If you use air fresheners then steer clear of the plugin ones which are made from brittle non-recyclable plastic and often come in blister packs and the gel ones which also come in plastic. Opt for spray air fresheners (aerosol cans can be recycled at many local recycling facilities across the UK). For more natural ways, try using an oil burner or pot pourri.

7- Go au naturelle

You can use kitchen ingredients as effective and safe cleaning products too. Three of my favourites are fresh lemons, white vinegar and bicarbonate of soda (baking soda).
White vinegar can be used to clean mirrors and glass. Add a tablespoon to a bucket of water to clean hard floors and keep a vinegar spray in the bathroom to spray over the tiles. Soaking your showerhead in vinegar will remove limescale, as will using it in the kettle occasionally.
Fresh lemon juice is a good stain remover and has a mild bleaching property. It will help dissolve soap scum and hard water deposits. In the kitchen it is antiseptic, so good for cleaning cutting boards. Using fresh lemons is a true zero waste product!
Bicarbonate of soda is a versatile cleaner. It works magic on a burnt saucepan and you can use it to clean your hob and oven. It’s great on baths and sinks too. In addition, bicarbonate of soda eliminates odours.

About the Author ()

I am a long time supporter of the Green and Sustainable lifestyle. After being caught in the Boscastle floods in 2004, our family begun a journey to respect and promote the importance of Earth's fragile ecosystem, that focussed on reducing waste. Inspired by the beauty and resourcefulness of this wonderful planet, I have published numerous magazine articles on green issues and the author of four books.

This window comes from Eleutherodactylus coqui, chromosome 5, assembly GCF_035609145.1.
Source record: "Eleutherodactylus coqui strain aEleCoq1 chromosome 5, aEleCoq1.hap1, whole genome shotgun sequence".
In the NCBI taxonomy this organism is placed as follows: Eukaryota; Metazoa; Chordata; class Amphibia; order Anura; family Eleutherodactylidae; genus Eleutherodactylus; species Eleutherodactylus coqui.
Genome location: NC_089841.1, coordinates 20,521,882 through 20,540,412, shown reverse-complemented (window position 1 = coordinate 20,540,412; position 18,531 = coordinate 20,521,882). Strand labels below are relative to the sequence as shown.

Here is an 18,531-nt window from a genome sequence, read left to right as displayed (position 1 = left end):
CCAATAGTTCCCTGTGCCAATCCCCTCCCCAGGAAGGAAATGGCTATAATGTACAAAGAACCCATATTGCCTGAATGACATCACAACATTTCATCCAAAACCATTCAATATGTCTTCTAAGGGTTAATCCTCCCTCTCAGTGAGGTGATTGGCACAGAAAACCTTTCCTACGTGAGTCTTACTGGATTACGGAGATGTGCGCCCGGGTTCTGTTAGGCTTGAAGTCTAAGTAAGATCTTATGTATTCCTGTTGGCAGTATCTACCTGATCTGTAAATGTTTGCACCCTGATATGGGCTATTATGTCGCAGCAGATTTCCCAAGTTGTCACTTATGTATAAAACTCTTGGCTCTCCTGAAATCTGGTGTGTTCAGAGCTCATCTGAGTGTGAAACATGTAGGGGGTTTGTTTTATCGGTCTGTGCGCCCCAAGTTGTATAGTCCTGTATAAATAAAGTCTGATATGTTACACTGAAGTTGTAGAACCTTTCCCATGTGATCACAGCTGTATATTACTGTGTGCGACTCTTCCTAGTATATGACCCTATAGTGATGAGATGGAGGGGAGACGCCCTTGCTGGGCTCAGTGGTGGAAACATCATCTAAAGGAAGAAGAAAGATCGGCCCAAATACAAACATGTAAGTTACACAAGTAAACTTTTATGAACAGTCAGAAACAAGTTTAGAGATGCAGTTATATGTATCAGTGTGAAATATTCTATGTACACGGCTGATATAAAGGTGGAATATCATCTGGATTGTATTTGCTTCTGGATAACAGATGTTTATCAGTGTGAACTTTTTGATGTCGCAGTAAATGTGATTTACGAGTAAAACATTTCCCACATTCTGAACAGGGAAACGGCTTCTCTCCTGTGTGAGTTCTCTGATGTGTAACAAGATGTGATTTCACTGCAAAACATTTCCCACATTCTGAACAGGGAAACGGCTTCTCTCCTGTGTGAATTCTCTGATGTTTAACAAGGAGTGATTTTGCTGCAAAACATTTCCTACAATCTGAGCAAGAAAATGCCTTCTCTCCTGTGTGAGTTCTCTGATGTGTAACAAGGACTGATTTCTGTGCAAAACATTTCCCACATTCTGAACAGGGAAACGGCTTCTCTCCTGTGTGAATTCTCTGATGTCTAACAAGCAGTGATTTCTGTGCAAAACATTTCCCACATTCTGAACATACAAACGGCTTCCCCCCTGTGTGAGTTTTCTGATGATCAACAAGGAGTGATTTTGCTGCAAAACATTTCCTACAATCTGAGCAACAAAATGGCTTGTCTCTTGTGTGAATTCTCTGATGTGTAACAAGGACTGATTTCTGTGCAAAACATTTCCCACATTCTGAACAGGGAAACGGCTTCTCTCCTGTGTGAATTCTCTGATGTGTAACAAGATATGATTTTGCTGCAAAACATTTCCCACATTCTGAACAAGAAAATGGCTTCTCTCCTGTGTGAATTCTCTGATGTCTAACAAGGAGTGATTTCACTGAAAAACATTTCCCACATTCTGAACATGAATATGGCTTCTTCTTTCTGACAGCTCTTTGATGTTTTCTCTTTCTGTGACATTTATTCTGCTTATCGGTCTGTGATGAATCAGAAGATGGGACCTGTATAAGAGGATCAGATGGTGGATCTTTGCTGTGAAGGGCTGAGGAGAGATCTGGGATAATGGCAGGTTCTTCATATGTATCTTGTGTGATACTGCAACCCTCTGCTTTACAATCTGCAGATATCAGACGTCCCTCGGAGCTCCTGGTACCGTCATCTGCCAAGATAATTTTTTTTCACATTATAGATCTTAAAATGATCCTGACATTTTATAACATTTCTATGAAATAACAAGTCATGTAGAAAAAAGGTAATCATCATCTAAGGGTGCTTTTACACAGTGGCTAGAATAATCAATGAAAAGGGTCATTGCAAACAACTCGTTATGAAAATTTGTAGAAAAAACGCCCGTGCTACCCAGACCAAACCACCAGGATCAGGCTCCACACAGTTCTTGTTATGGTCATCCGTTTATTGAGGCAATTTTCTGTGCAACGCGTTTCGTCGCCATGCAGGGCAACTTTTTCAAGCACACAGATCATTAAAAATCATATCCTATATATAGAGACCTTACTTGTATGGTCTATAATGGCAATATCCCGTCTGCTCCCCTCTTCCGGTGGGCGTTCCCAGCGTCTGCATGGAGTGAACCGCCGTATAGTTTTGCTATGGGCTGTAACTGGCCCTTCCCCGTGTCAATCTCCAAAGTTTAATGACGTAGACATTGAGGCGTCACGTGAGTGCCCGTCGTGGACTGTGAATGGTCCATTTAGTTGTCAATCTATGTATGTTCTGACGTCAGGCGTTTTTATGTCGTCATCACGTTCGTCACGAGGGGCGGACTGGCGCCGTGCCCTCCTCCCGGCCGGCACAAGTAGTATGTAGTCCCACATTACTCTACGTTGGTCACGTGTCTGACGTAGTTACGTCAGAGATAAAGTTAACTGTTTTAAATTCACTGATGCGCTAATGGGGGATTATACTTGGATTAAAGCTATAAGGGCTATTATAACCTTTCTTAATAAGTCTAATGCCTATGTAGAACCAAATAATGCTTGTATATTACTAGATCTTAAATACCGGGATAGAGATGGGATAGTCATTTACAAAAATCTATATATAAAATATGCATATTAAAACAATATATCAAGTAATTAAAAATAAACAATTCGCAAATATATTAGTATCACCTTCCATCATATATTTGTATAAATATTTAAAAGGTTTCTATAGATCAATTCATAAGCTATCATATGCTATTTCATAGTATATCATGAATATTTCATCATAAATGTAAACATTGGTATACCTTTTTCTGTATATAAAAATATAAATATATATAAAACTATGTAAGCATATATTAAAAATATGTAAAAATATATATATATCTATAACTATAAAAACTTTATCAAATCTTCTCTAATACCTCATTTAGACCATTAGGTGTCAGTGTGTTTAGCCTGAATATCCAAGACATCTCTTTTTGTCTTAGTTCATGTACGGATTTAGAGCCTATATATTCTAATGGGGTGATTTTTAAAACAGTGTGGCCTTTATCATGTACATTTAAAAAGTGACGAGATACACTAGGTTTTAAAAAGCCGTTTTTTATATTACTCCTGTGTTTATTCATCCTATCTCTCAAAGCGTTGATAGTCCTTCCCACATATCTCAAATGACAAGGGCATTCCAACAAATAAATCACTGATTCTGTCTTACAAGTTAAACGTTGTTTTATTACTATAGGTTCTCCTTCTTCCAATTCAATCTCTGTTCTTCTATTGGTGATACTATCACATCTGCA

Comments (16)

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  1. I hate buying refills because, well, they still come in plastic. The other day, we used up a spray bottle and I didn’t want to toss it because the sprayer worked so much better than the empty spray bottle nozzles I’ve bought. So I added mostly water, a bit of a simple liquid soap and some orange essential oil. You know what? It works just as well as the stuff that was in there before and cost me pennies.

  2. Mrs Green says:

    Hi Ellen,
    Great to see you; thank you for taking the time to drop in and leave a comment.

    I was referring to a refill service – do you have them over there? You take your old containers and get them filled from huge 25 litre drums of products.

    Your cleaner sounds lovely; I love the smell of orange essential oil; it’s so uplifting…

  3. Oh! How perfectly useful. Here, you can buy a larger refill container. But no, not normally easy to find a place you can go and get refills. I also make my own deodorant: save Weleda glass bottle and refill with alcohol and EO – ones that don’t burn pits, reapply as needed. Anyway, I wonder how you’d get that refill station idea to catch on here.

  4. Mrs Green says:

    Hi again Ellen,